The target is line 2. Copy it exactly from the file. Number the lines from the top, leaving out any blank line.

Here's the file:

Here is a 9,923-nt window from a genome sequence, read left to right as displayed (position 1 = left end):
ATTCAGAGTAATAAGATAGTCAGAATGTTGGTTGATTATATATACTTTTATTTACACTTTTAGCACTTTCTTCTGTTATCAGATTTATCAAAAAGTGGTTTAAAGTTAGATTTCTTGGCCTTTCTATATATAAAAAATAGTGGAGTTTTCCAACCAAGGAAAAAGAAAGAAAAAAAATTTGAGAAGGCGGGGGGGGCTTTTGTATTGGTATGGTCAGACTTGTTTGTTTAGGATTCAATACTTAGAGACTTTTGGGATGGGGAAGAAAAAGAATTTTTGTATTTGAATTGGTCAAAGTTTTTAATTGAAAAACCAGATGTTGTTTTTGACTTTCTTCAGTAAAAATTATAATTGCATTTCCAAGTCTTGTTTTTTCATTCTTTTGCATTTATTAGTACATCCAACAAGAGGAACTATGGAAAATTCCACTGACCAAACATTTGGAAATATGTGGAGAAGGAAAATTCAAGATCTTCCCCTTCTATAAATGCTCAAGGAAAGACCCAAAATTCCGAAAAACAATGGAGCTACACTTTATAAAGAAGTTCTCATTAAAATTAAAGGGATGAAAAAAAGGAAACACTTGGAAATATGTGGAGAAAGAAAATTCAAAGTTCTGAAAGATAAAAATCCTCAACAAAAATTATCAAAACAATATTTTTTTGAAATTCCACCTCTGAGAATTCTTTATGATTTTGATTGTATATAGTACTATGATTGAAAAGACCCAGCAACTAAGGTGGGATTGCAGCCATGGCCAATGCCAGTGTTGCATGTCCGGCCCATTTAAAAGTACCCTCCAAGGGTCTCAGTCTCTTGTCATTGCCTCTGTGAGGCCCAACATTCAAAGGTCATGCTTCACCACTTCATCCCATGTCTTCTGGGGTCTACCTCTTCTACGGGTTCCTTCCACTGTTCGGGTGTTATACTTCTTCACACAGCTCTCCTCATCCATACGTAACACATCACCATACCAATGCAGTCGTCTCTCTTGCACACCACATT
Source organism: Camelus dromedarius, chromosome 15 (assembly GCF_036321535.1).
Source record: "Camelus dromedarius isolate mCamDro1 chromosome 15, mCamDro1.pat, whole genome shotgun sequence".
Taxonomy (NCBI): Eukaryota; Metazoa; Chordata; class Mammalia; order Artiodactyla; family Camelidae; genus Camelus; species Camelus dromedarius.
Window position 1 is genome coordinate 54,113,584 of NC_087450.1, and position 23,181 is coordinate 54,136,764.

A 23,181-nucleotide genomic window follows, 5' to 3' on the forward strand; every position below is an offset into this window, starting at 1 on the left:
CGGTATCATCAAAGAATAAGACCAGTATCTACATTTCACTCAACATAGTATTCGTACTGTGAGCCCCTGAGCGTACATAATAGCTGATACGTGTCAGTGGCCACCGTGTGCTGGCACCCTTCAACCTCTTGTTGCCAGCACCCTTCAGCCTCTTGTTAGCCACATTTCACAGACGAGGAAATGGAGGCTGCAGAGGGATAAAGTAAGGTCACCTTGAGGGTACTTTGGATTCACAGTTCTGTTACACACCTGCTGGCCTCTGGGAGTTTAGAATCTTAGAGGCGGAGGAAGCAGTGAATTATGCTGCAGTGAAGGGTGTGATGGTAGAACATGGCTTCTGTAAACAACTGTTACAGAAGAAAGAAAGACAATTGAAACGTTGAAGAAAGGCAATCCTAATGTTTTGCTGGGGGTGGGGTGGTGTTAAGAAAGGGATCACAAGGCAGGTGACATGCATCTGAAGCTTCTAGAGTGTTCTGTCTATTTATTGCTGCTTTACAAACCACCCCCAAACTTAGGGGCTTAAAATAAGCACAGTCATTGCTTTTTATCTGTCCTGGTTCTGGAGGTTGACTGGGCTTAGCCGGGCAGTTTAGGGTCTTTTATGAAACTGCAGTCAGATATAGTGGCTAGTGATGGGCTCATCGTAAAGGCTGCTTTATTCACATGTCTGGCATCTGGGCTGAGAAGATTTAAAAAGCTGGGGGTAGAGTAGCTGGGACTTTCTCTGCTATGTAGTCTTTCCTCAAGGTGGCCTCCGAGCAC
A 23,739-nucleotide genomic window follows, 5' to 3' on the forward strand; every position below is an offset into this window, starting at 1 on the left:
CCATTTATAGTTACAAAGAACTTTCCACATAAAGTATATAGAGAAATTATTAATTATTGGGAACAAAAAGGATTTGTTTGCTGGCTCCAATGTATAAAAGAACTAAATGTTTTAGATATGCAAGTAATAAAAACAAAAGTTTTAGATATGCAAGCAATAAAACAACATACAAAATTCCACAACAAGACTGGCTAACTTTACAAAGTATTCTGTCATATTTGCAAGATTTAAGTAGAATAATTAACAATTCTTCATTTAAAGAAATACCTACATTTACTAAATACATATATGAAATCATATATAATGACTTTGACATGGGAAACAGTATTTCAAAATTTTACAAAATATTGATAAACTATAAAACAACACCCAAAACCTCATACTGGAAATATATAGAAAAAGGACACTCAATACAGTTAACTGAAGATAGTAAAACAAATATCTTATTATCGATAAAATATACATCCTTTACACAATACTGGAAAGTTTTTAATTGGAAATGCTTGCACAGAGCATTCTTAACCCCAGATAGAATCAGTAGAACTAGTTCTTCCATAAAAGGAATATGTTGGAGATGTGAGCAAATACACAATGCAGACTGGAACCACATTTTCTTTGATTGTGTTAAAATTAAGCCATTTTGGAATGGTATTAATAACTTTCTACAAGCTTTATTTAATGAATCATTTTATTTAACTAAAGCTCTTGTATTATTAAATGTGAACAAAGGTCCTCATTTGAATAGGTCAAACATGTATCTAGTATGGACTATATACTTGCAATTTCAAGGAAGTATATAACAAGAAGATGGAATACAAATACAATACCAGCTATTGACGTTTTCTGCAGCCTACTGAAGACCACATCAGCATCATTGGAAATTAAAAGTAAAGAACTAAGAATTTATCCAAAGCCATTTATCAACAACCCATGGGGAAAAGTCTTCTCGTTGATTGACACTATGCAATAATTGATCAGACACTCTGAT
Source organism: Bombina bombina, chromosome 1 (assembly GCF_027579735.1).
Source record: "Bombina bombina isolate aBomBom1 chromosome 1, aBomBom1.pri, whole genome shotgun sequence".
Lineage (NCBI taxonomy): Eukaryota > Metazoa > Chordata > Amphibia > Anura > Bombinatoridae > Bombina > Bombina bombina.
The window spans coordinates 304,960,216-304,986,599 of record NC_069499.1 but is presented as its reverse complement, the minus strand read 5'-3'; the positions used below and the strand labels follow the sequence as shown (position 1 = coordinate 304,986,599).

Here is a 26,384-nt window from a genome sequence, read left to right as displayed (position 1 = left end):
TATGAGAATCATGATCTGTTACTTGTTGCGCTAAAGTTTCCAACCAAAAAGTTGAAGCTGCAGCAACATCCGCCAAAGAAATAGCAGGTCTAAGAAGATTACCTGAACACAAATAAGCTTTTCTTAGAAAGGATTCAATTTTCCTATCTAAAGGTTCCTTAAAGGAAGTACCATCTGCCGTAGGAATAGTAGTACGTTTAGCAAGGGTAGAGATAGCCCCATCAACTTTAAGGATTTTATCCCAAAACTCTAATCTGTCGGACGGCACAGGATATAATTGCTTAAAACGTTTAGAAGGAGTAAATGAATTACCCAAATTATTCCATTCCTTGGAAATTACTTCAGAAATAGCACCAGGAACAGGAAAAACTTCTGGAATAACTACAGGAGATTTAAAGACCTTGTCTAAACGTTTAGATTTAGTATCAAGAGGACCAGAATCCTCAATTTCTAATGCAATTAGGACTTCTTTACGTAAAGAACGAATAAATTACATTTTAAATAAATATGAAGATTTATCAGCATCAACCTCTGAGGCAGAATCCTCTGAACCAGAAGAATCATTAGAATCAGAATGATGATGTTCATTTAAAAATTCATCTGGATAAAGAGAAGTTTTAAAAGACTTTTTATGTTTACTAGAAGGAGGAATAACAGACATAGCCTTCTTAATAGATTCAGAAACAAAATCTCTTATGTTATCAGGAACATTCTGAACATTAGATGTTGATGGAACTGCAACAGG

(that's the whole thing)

ATTCAGAGTAATAAGATAGTCAGAATGTTGGTTGATTATATATACTTTTATTTACACTTTTAGCACTTTCTTCTGTTATCAGATTTATCAAAAAGTGGTTTAAAGTTAGATTTCTTGGCCTTTCTATATATAAAAAATAGTGGAGTTTTCCAACCAAGGAAAAAGAAAGAAAAAAAATTTGAGAAGGCGGGGGGGGCTTTTGTATTGGTATGGTCAGACTTGTTTGTTTAGGATTCAATACTTAGAGACTTTTGGGATGGGGAAGAAAAAGAATTTTTGTATTTGAATTGGTCAAAGTTTTTAATTGAAAAACCAGATGTTGTTTTTGACTTTCTTCAGTAAAAATTATAATTGCATTTCCAAGTCTTGTTTTTTCATTCTTTTGCATTTATTAGTACATCCAACAAGAGGAACTATGGAAAATTCCACTGACCAAACATTTGGAAATATGTGGAGAAGGAAAATTCAAGATCTTCCCCTTCTATAAATGCTCAAGGAAAGACCCAAAATTCCGAAAAACAATGGAGCTACACTTTATAAAGAAGTTCTCATTAAAATTAAAGGGATGAAAAAAAGGAAACACTTGGAAATATGTGGAGAAAGAAAATTCAAAGTTCTGAAAGATAAAAATCCTCAACAAAAATTATCAAAACAATATTTTTTTGAAATTCCACCTCTGAGAATTCTTTATGATTTTGATTGTATATAGTACTATGATTGAAAAGACCCAGCAACTAAGGTGGGATTGCAGCCATGGCCAATGCCAGTGTTGCATGTCCGGCCCATTTAAAAGTACCCTCCAAGGGTCTCAGTCTCTTGTCATTGCCTCTGTGAGGCCCAACATTCAAAGGTCATGCTTCACCACTTCATCCCATGTCTTCTGGGGTCTACCTCTTCTACGGGTTCCTTCCACTGTTCGGGTGTTATACTTCTTCACACAGCTCTCCTCATCCATACGTAACACATCACCATACCAATGCAGTCGTCTCTCTTGCACACCACATT